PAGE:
Is Gluten Unhealthy? The simple answer is “no.” However, there are 3 groups of individuals who are unable to eat gluten products due to specific dietary restrictions:

  1. Those with Celiac Disease: When those with Celiac Disease consume gluten, their bodies send immune responses that attack their small intestines. Over prolonged periods of time, this immune response destroys the intestine’s ability to obtain nutrients from food. Celiac Disease is a serious condition that can cause digestive issues,  fatigue, anemia, osteoporosis, and malnutrition.
  2. Those with Non-Celiac Gluten Sensitivity (NCGS):  Those with NCGS will not experience damage to their small intestine due to gluten consumption. But they will experience a list of unpleasant symptoms including brain fatigue, lost energy, and digestive issues.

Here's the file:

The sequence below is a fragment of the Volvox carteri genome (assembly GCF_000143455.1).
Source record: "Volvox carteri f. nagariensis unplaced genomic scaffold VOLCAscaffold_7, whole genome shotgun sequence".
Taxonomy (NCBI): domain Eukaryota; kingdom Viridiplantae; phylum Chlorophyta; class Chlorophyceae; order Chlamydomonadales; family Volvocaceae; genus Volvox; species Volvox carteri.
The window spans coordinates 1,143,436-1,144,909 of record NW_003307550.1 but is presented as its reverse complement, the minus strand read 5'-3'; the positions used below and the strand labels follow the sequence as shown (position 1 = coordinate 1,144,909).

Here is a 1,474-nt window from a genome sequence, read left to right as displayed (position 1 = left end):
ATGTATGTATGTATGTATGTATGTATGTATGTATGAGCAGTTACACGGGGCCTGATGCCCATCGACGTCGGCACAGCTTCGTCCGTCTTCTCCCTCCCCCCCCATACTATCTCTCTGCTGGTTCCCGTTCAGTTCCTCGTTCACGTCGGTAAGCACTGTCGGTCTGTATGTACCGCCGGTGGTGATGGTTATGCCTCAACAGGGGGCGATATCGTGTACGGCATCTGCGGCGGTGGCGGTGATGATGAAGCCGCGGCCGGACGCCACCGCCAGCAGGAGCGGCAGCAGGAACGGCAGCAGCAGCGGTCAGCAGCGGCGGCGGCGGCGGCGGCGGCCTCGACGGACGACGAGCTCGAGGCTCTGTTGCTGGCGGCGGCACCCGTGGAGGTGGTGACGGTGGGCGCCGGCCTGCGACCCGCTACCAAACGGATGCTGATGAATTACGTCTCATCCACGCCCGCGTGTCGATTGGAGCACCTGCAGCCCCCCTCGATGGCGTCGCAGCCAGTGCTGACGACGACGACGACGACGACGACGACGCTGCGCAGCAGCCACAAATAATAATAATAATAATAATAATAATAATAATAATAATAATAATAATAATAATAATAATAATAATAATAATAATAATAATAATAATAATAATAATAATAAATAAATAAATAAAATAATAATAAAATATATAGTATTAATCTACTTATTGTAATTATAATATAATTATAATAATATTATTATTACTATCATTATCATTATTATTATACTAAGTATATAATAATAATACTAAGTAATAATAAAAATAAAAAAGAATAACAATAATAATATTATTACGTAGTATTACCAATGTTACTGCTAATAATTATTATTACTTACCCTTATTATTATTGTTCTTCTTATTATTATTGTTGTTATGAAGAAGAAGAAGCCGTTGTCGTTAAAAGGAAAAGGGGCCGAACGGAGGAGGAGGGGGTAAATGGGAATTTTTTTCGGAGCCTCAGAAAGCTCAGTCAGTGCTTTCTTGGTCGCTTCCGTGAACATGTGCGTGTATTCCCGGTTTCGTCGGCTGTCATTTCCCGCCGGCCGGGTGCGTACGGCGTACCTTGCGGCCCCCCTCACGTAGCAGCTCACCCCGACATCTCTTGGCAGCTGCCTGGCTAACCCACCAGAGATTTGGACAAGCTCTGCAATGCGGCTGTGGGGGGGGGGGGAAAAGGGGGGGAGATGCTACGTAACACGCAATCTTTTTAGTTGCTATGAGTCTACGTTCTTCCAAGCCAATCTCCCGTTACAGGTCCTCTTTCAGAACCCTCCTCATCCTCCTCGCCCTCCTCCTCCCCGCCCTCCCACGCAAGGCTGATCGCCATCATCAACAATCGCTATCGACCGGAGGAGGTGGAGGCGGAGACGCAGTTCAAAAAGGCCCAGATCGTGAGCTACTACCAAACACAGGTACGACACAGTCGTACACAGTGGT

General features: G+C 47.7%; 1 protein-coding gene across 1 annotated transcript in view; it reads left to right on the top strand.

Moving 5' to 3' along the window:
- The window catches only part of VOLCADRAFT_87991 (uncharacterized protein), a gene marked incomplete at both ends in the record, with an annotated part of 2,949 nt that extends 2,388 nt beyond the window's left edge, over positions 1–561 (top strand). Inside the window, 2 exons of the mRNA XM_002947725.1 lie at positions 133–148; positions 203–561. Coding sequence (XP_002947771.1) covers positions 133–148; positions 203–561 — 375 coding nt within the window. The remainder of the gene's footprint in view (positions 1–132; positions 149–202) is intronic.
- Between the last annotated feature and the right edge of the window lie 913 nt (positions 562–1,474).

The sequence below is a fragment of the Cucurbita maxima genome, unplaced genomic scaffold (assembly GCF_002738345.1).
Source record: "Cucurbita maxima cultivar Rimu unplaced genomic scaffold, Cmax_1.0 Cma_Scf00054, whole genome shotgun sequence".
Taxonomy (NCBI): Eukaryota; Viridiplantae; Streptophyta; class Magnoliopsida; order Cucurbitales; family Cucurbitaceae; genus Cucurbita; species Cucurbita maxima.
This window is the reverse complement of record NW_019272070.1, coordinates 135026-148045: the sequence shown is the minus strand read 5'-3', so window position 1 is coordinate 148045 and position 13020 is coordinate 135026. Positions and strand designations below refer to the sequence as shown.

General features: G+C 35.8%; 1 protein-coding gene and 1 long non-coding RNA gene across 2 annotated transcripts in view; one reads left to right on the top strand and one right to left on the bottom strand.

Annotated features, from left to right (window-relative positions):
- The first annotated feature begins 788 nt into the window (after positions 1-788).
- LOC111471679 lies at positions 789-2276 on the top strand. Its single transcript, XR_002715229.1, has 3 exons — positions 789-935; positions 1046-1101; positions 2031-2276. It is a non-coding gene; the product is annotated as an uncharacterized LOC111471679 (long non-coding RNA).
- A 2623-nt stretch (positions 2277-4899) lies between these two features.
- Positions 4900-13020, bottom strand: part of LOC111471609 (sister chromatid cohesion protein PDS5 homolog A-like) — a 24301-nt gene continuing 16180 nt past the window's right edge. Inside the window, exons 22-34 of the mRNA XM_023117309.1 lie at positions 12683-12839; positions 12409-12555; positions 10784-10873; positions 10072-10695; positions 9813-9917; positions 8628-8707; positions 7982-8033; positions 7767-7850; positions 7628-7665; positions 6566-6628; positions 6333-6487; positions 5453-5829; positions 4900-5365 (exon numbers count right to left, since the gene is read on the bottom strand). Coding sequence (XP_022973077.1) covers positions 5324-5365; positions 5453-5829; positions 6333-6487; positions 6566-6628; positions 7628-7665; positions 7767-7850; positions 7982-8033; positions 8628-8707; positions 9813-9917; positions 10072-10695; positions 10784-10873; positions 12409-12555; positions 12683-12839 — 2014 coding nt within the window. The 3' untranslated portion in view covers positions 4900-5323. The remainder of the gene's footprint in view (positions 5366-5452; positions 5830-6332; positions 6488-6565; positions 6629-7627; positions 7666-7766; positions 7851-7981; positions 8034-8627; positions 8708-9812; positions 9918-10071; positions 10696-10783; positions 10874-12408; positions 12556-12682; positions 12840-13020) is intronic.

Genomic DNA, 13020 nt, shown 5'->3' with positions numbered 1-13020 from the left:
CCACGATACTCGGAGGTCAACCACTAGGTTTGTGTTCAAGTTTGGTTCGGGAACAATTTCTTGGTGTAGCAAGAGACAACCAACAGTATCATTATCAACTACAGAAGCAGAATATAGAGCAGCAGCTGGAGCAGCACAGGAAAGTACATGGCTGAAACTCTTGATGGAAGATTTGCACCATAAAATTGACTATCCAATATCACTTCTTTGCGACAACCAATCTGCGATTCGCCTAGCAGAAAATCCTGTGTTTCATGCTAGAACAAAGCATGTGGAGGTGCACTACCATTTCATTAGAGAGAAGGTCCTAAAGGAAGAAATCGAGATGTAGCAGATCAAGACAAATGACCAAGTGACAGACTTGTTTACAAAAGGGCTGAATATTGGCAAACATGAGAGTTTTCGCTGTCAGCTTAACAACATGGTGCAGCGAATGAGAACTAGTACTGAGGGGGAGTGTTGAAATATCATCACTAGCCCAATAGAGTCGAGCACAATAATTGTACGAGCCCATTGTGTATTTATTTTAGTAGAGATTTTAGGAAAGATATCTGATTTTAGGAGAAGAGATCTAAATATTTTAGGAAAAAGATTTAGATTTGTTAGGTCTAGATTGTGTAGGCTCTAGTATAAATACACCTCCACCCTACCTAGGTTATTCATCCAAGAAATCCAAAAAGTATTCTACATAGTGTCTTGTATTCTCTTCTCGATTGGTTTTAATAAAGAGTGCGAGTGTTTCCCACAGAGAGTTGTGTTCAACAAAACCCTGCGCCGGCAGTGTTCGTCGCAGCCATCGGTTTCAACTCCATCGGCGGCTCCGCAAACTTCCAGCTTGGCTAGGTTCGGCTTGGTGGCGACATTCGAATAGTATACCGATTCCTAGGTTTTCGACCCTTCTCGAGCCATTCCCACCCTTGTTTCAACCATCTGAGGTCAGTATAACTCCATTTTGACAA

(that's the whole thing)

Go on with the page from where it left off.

3. Those with wheat allergies: Those who are allergic to wheat experience allergic reactions to  wheat itself– not to gluten in wheat. These individuals must avoid gluten simply because it is naturally present in wheat products.

spike-8739_1920For the rest of us, gluten is just a protein in wheat, barley, & rye. In fact, the 2015-2020 Dietary Guidelines recommend Americans consume grains daily, making half our grains whole. Whole grains are essential to digestive health and provide valuable nutrients. Whole grains include wheat, barley, and rye, as well as other non-gluten products like brown rice, quinoa, and buckwheat.

If you don’t have Celiac Disease, an allergy, or sensitivity to gluten; eating wheat, barley, and rye is not unhealthy. Instead, these whole grains can supply important nutrients.

Why are gluten-free products everywhere? Formally, the U.S. lacked any rules regarding what food companies could market as being “gluten free.” In 2013, The FDA created a law which required all food products to meet specific criteria before they could be marketed as “gluten free.” This rule ensured all individuals with Celiac Disease could be certain the food they purchased was safe.